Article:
ANSWEROur diagnosis at this point was that of an abscess within an underlying pulmonary sequestration.
We proceeded with a chest tube insertion, which was pushed into the abscess cavity. Very thick greenish fluid drained initially, but the culture and gram stain were negative. Epithelial cells were found in the fluid, but few neutrophils. The chest tube remained in place for 4 days, draining a further 180 milliliters overall. She was much improved clinically then. A bronchoscopy was done simultaneously to look for any obstructions or bronchial abnormalities, but was negative.
THE FOLLOW-UP CHEST RADIOGRAPH AT THAT TIME IS SHOWN BELOW.
She was transferred back to the regional hospital to complete one more week of antibiotic therapy intravenously with the intention to shift her to oral antibiotics for at least 3 more weeks. Reevaluation clinically and radiographically are anticipated at that time. A surgical resection of the sequestration is planned for in about 6 months time, in order to let the inflammation settle.
SEQUESTRATIONDefinition: modified Bryce definition
disconnected or abnormally communicating broncho-pulmonary mass or cyst with normal or anomalous arterial supply or venous drainage. Taussig 98 text book.
Prevalence : 0.15-1.7% of all congenital pulmonary malformations. Salmon et al 2000
No communication to the normal proximal airway
Posterior basal segments of the LLL
Systemic blood supply: a single large vessel, pulmonary veins
May be cystic
Occasionally communicate with the intrapulmonary structure
Costodiaphragmatic sinus/below diaphragm diaphragmatic hernia, Tracheoesophageal fistula
Systemic blood supply: numerous, small vessels systemic/ portal
Likely to be solid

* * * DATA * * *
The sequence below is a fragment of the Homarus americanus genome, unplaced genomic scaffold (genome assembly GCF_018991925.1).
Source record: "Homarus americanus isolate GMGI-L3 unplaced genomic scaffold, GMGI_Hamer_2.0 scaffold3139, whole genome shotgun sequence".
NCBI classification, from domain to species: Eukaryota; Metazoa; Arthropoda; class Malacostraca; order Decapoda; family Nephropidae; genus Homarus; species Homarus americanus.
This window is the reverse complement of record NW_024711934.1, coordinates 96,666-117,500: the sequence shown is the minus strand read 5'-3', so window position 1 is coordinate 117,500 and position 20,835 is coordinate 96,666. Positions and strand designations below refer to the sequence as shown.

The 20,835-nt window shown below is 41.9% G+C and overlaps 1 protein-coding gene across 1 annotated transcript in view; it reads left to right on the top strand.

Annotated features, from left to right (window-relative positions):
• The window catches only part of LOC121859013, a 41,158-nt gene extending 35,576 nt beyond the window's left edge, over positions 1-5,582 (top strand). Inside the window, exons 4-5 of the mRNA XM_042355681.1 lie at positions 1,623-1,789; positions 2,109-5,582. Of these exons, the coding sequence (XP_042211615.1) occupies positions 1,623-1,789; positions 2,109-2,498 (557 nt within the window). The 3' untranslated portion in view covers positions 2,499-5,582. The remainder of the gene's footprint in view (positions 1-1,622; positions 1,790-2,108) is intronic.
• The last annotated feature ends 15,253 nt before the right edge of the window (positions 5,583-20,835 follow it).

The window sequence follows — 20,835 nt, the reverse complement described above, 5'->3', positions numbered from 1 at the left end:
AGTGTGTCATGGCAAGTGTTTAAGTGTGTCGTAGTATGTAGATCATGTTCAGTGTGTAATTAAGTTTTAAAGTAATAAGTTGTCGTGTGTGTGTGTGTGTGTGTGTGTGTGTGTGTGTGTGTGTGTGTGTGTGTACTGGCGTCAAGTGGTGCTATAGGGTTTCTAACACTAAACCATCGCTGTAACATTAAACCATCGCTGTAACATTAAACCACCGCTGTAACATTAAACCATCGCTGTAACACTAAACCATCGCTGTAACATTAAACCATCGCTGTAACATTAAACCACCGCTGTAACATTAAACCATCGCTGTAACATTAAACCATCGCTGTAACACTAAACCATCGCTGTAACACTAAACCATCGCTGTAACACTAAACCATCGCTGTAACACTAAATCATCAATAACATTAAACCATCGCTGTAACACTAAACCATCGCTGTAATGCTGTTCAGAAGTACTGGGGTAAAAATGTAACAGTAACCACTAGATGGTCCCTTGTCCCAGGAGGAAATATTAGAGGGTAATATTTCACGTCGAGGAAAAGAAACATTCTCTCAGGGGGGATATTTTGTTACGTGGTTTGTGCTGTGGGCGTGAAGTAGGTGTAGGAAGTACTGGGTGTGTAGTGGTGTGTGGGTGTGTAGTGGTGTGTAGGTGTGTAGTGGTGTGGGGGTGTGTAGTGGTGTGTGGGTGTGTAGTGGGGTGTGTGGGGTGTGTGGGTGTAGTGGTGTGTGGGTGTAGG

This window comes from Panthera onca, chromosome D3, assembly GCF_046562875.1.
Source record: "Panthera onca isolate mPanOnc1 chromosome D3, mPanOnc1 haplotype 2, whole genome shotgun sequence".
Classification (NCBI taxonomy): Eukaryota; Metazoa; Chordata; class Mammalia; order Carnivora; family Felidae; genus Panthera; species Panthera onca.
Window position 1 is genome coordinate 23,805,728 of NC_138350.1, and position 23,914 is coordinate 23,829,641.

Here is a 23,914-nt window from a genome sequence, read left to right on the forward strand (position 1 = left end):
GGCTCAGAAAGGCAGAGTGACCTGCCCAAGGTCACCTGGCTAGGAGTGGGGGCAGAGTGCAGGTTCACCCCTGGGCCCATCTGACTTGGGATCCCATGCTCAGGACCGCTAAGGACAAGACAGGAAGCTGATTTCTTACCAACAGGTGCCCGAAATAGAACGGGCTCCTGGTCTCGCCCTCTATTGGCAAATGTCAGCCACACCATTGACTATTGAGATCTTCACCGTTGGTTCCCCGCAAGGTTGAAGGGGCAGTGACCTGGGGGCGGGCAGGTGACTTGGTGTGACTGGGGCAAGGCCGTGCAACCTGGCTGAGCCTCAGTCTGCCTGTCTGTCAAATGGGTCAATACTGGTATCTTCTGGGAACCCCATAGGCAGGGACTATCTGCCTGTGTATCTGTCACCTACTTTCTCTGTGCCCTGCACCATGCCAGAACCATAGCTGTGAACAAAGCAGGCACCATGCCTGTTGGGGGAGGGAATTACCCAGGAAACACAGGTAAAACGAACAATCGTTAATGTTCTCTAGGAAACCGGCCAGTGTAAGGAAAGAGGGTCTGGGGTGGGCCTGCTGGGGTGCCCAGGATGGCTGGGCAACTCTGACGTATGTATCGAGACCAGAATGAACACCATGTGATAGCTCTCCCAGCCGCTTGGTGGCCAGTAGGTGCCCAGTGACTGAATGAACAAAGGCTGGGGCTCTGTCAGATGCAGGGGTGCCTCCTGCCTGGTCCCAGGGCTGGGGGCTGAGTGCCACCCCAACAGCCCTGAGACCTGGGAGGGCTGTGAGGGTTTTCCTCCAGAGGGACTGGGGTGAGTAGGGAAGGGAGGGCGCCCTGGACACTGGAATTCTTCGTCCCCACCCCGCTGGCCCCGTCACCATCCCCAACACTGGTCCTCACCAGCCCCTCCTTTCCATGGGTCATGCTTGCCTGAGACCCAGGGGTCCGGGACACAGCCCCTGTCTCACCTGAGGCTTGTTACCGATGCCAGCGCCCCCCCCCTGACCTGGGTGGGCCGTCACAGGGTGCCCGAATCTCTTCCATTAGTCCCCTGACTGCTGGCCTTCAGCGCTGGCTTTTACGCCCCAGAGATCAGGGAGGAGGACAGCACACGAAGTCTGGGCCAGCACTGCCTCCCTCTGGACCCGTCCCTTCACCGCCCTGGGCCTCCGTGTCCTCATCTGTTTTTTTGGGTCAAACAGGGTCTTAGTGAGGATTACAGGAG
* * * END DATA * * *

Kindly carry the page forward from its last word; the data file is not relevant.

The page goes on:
REVIEW STUDIESLouie et al (the American surgeon 93)
Sex: 7 females, 3 males
Age:7 children median age of Dx 29days, 3 adult with median age of Dx 32 years
Symptoms: recurrent pneumonia, respiratory distress
CXR consistent with diagnosis in 7
CT in 6 pts suggests sequestration in all but one
All patients had Lobectomy with no complications.
Results: 5 intralobar, 5 extralobar, vessels originating from descending aorta in 8
Conclusions: CT chest most informative to reach diagnosis, but definitive diagnosis is made at thoracotomy, the resection yielding excellent results.
Curtis et al (J US med 97)
Reported an infant with history of abdominal mass diagnosed in utero using ultrasound.
Neuroblastoma was diagnosed at 11 days of age, the laparatomy showing a fleshy mass, and the pathologic examination consistent with sequestration and CCAM.
Literature:18 sequestrations and 46 neuroblatoma
sequestrations : echogenic, left sided, diagnosed in the 2nd.trimester
neuroblastoma: cystic, right sided, identified in 3rd.trimester
Sequestrations appear to be more common.
et al (chest 94)
Reported a of case of a 29 year old women who died of massive hemoptysis due to hemorrhage into the tracheobronchial tree from intralobar sequestration. The diagnosis had been made in the childhood. This emphasizes the need of early surgical treatment of pulmonary sequestration.
et al (eur j cardiothoracic sur 94)
Reported successful treatment of pulmonary sequestration with video- assisted thoracoscopic resection in a 12 year old girl with history of repeated episode of bronchitis and abnormal chest x-ray.
ÐPena et al (ped radiol 98)
Reported spontaneous involution of pulmonary sequestration in two children.
1. asymptomatic 2-day-old boy with large echogenic mass in the left-sided supradiaphragmatic region with large feeding vessels confirmed by Doppler ultrasound. The mass disappeared by ultrasound 6 years later.
2. 3 month old boy with a soft tissue density mass in the LLL with large feeding vessels Diagnosis with enhanced CT. 5years later significant shrinkage of the mass with CT chest.
Their conclusion was that a conservative approach to asymptomatic sequestration is indicated.
Aulicino et al (Arch path lab med 94)
Reported a neonate asymptomatic with retroperitoneal mass consistent with neuroblastoma. The eventual peri-operative diagnosis was that of an intralobar sequestration with feeding artery from abdominal aorta. The histopathology was consistent with CCAM type 2.
Literature: 13 cases of CCAM & extrapulmonary sequestration.
COMPLICATIONS Recurrent chest infection
Congestive heart failure